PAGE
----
Nevertheless, drug contamination is by no means the only problem: chemical solvents, heavy metals, bacteria and other toxic substances are also found in dietary supple­ments on a regular basis. [46-49~ As we found, not even the analyses provided by the manufacturer can be relied upon in all cases – our own cross-checks with our partner laboratory showed considerable contamination with heavy metals and chemical sol­vents.

Ironically, the latter is an extremely common problem, especially with natural extracts. While ultrapure synthetic nutrients can easily be produced in pharmaceutical text­book quality, natural nutrients in particular require special attention. First, conventional cultivation can lead to an accumulation of pesticides and heavy metals, and se­cond, genetically modified plants such as corn and soya can play a role. It is therefore recommended to use organic quality wherever possible or wild harvests from remote areas.

We have started taking a close look at local geographical conditions even for or­ganic qualities. Remote natural locations and protection afforded by mountains and fo­rests are ideal, because pesticides from other fields can easily be blown in by the wind.

And third, natural extracts almost always use chemical solvents, traces of which can also be found in the end product. There is little point in using an extract from natural organic raw materials that contains residues of toxic solvents such as acetone, metha­nol and N-hexane.

Extracts obtained from water and/or food grade alcohol offer the highest purity and should be preferred. They are significantly more expensive and more difficult to buy. We often have special products made for our extracts that are more expensive, but are only produced using safe substances. But not all ingredients can be extracted in this way.

The overall quality of raw materials is crucial. Today, the market is dominated by the cheapest possible raw materials, which are often offered by distributors and wholesa­lers from Asia. Laboratory analyses provided by the suppliers are often questionable and it is not uncommon for these suppliers to sell cheap qualities as supposedly high-quality, bioactive nutrients.

Some purchasers do not carry out a final inspection. This is partly due to the fact that some manufacturers do not really want to know exactly be­cause of the cheap price and the papers supplied. However, it is also due to the considerable costs of such tests, which are difficult to cover economically, especially for smaller manufacturers. Last but not least, there are only a small number of labora­tory tests and laboratories that can test which forms and qualities of nutrients are re­ally present in a sample.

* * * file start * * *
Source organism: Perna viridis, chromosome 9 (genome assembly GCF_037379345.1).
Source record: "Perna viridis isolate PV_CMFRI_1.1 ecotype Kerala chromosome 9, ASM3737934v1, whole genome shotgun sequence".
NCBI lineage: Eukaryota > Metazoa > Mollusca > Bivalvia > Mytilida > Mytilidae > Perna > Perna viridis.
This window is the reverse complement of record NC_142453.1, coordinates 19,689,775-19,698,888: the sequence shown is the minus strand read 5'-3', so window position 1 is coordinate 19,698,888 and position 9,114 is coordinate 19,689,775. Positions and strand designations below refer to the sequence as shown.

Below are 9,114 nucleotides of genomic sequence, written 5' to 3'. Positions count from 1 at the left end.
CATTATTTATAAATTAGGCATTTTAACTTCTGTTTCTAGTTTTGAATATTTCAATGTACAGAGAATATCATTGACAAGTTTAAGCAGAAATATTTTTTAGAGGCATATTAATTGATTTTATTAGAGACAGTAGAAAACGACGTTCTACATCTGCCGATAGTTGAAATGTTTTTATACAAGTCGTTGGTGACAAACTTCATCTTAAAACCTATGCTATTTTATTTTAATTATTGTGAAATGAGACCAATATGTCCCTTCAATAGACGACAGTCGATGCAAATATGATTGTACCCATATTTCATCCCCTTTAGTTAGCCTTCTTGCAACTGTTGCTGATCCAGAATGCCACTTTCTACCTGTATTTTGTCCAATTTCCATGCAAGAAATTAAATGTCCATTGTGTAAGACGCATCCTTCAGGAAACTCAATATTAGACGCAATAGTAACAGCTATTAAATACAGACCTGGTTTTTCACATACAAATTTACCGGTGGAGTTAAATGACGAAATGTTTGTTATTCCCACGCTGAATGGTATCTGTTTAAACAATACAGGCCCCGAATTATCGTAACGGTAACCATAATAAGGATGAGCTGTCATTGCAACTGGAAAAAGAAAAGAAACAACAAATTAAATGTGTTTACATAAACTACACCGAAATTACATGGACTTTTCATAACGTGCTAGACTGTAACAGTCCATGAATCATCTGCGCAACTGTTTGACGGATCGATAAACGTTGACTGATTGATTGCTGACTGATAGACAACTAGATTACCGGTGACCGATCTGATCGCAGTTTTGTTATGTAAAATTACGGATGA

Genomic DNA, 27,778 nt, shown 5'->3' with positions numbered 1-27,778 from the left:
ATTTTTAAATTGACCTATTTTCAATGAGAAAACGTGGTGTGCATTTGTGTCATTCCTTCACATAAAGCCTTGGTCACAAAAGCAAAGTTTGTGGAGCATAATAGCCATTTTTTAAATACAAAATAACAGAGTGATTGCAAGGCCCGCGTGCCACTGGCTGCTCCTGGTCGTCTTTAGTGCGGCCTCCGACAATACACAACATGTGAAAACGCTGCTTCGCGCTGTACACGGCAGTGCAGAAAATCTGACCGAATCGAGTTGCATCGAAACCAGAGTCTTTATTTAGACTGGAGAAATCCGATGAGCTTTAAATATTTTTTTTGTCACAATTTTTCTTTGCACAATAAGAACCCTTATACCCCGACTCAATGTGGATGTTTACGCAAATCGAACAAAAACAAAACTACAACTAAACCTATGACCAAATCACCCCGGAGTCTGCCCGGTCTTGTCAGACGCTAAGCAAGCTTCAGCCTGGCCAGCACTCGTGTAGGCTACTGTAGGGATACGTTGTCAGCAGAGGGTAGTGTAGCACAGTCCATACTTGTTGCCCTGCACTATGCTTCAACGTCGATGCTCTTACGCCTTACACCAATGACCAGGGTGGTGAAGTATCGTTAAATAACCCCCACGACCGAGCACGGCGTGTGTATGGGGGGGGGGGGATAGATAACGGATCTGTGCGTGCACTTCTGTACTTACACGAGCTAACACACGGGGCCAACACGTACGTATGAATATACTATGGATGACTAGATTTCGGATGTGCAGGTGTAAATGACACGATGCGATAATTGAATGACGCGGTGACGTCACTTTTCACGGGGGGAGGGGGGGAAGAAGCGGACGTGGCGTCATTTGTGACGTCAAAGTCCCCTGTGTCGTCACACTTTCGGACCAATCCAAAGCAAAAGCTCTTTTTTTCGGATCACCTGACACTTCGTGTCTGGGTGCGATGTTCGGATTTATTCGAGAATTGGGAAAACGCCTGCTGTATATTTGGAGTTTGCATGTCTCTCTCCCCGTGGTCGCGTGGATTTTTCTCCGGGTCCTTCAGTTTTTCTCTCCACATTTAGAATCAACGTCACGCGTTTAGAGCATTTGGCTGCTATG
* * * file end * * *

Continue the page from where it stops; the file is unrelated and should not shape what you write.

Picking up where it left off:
The overall trend in this area is rather negative, as the market for dietary supplements is now a billion-euro market and the price pressure, even among raw material manufacturers, is enormous. This is always bound to be at the ex­pense of quality, as we will also see in other respects.

A large proportion of raw materials are now produced in Asia. This is not in itself a problem and some products and nutrients are explicitly only available in China and In­dia in the highest quality. The general reputation “Made in Germany” or “Made in Eu­rope” works very well in terms of advertising through association with the engineering and automotive industries, but is ultimately misleading. It is generally true that quality varies greatly in Asia, from premium quality to absolutely unacceptable quality.

So for some products – such as our medicinal mushrooms – Asian countries may even be the best choice. In other areas we have in turn had extremely bad experience when com­paring the Asian raw materials on offer. We therefore always select every single raw material individually solely on the basis of worldwide research from the best manufac­turer in the highest quality. We frequently have materials produced to our own specifi­cations in order to avoid the use of technical auxiliaries or additives.

Incidentally, the label “Made in Germany” or “German product” that you often find is not a reliable quality feature in other regards, either. It almost always refers merely to filling and capsuling, while the raw materials usually come from other countries. Even raw materials from Germany are not always the best choice in terms of quality and pu­rity.

Nutrient content